Spermine, an odorous compound in semen, proves to be a powerful aphrodisiac for lampreys, according to new research.
Spermine isn’t a new discovery. It’s been a known quantity in semen since 1678—at least in humans. Its tractor-beam effect on spawning female sea lampreys is new, however, and it can be yet another key way to potentially control the invasive species.
“We found the male ejaculate contains spermine, a highly specific and potent pheromone, which attracts only mature females,” says senior author Weiming Li, fisheries and wildlife professor at Michigan State University. “Mature females likely use spermine to identify males actively releasing sperm in the spawning aggregation.”
They need this help because sea lampreys migrate up to river gravel beds—spawning aggregation sites—drawn by other pheromones released from spawning males. These mating cues are merely the billboards, though, along riverine highways that draw them to the sites.
Arriving at the gravel bar of love, the females see many males on nests—all mature and ready to mate. Rather than find “the perfect mate,” the females seem to act on localized cues and form pairs with many males—in sequence and one at a time—and spawn several times per hour.
Spermine is a coup de gras that helps females make their final selections, navigate the throng of males, and find the best ones with which to mate. According to Li, this is the first time scientists have been able to document this behavior in sea lampreys.
“We also were able to document a specific receptor in the noses of females that picks up spermine, and it can be smelled at trace-level concentrations,” says coauthor Richard Neubig, pharmacology professor. “This was a big job requiring nearly 12,000 tests… to figure out the right pair of chemical and receptor.”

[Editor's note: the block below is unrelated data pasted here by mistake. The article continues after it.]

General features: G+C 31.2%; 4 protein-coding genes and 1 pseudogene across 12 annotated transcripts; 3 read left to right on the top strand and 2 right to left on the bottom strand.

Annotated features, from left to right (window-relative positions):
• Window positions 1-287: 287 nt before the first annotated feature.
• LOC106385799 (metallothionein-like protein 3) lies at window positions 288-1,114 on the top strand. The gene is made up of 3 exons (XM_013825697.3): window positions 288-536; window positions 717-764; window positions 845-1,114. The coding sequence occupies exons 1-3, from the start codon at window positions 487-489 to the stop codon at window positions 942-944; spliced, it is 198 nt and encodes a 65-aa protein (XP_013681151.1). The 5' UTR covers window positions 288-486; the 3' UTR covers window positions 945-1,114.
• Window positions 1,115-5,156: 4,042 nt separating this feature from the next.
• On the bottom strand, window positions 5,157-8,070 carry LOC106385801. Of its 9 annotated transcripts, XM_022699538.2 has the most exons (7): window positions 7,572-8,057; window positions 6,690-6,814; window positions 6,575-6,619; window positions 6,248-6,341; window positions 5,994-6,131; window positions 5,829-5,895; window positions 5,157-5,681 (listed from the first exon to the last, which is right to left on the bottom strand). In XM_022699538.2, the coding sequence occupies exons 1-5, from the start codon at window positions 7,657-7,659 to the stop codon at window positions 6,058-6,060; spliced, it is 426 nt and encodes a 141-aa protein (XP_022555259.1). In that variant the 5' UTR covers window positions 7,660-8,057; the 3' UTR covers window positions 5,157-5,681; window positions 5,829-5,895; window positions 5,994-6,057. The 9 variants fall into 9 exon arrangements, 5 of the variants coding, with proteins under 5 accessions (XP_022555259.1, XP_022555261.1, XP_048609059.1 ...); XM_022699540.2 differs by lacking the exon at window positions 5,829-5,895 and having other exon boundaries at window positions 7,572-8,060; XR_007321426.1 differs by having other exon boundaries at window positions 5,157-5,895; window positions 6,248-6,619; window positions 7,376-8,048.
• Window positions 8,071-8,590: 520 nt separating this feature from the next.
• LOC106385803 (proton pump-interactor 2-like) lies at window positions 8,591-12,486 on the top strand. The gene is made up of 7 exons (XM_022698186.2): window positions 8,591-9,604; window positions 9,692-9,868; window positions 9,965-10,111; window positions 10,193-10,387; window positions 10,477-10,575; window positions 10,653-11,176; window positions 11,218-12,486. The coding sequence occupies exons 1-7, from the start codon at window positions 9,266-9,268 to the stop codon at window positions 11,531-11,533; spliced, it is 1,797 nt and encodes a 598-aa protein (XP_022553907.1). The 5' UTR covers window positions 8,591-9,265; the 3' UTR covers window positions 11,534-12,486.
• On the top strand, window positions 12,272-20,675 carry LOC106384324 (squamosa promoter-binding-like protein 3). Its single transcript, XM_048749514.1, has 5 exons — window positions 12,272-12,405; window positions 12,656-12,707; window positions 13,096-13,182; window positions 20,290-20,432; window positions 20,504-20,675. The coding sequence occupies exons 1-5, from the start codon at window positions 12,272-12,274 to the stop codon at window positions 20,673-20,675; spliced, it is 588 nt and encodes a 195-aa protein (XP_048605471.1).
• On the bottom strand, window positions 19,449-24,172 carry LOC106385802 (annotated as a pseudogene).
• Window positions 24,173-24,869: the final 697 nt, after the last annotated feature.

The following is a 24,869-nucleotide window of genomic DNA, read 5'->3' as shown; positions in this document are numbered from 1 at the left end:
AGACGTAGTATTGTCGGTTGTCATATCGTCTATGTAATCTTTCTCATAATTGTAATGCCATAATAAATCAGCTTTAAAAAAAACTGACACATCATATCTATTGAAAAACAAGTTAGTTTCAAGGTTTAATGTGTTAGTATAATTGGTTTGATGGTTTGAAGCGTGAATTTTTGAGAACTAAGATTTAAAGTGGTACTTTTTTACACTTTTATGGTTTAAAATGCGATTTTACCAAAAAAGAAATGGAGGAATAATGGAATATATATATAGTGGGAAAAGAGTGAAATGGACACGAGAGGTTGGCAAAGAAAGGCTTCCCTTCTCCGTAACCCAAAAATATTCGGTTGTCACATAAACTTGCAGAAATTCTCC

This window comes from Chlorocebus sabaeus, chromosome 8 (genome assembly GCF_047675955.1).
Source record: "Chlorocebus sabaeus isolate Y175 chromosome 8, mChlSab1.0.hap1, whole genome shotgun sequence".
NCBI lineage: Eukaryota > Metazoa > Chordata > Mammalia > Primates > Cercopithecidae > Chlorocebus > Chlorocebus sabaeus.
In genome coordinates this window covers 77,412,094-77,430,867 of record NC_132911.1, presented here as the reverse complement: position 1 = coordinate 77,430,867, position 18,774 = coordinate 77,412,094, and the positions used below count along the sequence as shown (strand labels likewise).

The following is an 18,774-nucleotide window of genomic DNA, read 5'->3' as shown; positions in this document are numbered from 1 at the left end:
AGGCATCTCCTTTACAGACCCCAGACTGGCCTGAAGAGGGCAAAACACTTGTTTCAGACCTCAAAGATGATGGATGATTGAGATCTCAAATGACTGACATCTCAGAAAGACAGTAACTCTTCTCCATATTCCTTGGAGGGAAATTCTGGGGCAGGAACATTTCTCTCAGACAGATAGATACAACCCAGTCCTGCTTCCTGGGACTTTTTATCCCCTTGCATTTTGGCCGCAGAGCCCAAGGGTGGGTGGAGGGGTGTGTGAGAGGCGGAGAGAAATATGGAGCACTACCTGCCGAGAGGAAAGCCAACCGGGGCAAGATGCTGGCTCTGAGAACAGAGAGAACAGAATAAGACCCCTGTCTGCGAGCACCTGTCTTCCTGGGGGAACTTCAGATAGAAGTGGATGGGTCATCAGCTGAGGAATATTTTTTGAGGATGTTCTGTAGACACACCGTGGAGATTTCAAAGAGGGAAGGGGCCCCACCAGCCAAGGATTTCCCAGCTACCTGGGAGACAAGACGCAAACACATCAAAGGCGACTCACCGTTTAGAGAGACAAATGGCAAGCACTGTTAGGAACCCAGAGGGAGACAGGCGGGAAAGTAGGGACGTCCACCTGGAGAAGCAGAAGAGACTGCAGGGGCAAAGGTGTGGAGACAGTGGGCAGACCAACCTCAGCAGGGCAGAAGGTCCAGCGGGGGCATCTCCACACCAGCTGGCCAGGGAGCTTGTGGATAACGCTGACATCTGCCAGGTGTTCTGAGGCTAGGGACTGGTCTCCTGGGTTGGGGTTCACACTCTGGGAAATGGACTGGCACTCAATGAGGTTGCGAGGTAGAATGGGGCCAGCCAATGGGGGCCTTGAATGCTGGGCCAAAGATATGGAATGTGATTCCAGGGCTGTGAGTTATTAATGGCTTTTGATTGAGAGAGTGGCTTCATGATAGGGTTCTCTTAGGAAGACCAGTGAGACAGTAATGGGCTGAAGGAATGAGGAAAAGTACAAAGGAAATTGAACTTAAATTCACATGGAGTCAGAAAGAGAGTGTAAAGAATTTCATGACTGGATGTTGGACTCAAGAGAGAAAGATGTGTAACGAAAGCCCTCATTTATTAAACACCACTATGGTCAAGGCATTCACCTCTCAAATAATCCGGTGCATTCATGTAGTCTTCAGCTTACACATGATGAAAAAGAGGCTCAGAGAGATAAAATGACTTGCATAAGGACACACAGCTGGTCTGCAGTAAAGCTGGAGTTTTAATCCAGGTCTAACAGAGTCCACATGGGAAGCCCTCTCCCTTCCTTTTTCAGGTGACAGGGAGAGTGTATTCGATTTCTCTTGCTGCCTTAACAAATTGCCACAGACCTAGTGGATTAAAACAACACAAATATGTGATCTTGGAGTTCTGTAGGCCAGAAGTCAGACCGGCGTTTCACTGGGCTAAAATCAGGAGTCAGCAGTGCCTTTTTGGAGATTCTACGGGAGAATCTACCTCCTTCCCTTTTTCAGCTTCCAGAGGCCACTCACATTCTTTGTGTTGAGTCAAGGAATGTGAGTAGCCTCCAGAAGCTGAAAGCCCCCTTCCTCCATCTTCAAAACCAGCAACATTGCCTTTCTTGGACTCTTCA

Ovulatory females detect this faint cologne, and they respond at levels as low as 10-14 molar, a mere whiff comparable to a single drop of perfume in a pool. It’s interesting to note that even higher levels of spermine had no effect on immature females or other males.
The researchers identified the receptor for spermine, a trace-associated receptor, or TAAR, in females.
Future work will determine if spermine can help manage invasive sea lamprey populations. Likewise, scientists will investigate the TAAR mechanism to explore its control potential.
Controlling sea lampreys in the Great Lakes is a critical goal of fisheries scientists. The invasive species infiltrated the upper Great Lakes via the Atlantic Ocean in the 1920s through shipping canals. They feed by attaching themselves to other fish, such as salmon and trout. One sea lamprey can kill more than 40 pounds of fish, and the US and Canadian governments spend approximately $20 million annually to control them in the Great Lakes.
The research appears in PLOS Biology. Additional researchers from Michigan State and Shanghai Ocean University in China also contributed to the work.
Source: Michigan State University